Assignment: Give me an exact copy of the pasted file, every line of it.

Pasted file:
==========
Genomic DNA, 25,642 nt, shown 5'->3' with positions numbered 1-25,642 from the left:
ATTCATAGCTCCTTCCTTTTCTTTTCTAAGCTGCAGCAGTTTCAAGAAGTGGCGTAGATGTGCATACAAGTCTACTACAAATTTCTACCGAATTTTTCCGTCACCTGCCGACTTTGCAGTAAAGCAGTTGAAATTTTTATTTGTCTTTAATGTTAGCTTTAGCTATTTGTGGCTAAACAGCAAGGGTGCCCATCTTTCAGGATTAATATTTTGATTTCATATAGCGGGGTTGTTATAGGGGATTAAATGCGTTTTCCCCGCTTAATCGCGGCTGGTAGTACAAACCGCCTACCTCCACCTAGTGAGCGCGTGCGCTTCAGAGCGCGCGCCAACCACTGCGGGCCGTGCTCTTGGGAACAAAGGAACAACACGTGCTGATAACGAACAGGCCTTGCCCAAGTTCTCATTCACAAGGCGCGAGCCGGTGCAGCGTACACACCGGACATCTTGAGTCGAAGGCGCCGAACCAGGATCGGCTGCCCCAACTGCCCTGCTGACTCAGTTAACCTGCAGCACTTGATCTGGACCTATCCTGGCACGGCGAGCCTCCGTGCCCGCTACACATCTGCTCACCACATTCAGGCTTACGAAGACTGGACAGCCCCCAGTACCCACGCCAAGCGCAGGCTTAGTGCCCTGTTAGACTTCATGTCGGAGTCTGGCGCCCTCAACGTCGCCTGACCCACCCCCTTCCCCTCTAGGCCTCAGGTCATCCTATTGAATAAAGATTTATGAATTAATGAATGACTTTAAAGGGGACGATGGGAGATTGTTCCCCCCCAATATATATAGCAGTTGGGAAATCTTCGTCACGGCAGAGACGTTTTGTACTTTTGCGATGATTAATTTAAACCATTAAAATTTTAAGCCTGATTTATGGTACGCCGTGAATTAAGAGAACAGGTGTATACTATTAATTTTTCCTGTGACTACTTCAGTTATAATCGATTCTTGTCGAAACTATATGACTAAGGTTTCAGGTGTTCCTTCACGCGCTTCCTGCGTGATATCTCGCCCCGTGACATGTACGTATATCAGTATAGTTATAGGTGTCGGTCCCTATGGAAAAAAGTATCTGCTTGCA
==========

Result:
Genomic DNA, 25,642 nt, shown 5'->3' with positions numbered 1-25,642 from the left:
ATTCATAGCTCCTTCCTTTTCTTTTCTAAGCTGCAGCAGTTTCAAGAAGTGGCGTAGATGTGCATACAAGTCTACTACAAATTTCTACCGAATTTTTCCGTCACCTGCCGACTTTGCAGTAAAGCAGTTGAAATTTTTATTTGTCTTTAATGTTAGCTTTAGCTATTTGTGGCTAAACAGCAAGGGTGCCCATCTTTCAGGATTAATATTTTGATTTCATATAGCGGGGTTGTTATAGGGGATTAAATGCGTTTTCCCCGCTTAATCGCGGCTGGTAGTACAAACCGCCTACCTCCACCTAGTGAGCGCGTGCGCTTCAGAGCGCGCGCCAACCACTGCGGGCCGTGCTCTTGGGAACAAAGGAACAACACGTGCTGATAACGAACAGGCCTTGCCCAAGTTCTCATTCACAAGGCGCGAGCCGGTGCAGCGTACACACCGGACATCTTGAGTCGAAGGCGCCGAACCAGGATCGGCTGCCCCAACTGCCCTGCTGACTCAGTTAACCTGCAGCACTTGATCTGGACCTATCCTGGCACGGCGAGCCTCCGTGCCCGCTACACATCTGCTCACCACATTCAGGCTTACGAAGACTGGACAGCCCCCAGTACCCACGCCAAGCGCAGGCTTAGTGCCCTGTTAGACTTCATGTCGGAGTCTGGCGCCCTCAACGTCGCCTGACCCACCCCCTTCCCCTCTAGGCCTCAGGTCATCCTATTGAATAAAGATTTATGAATTAATGAATGACTTTAAAGGGGACGATGGGAGATTGTTCCCCCCCAATATATATAGCAGTTGGGAAATCTTCGTCACGGCAGAGACGTTTTGTACTTTTGCGATGATTAATTTAAACCATTAAAATTTTAAGCCTGATTTATGGTACGCCGTGAATTAAGAGAACAGGTGTATACTATTAATTTTTCCTGTGACTACTTCAGTTATAATCGATTCTTGTCGAAACTATATGACTAAGGTTTCAGGTGTTCCTTCACGCGCTTCCTGCGTGATATCTCGCCCCGTGACATGTACGTATATCAGTATAGTTATAGGTGTCGGTCCCTATGGAAAAAAGTATCTGCTTGCA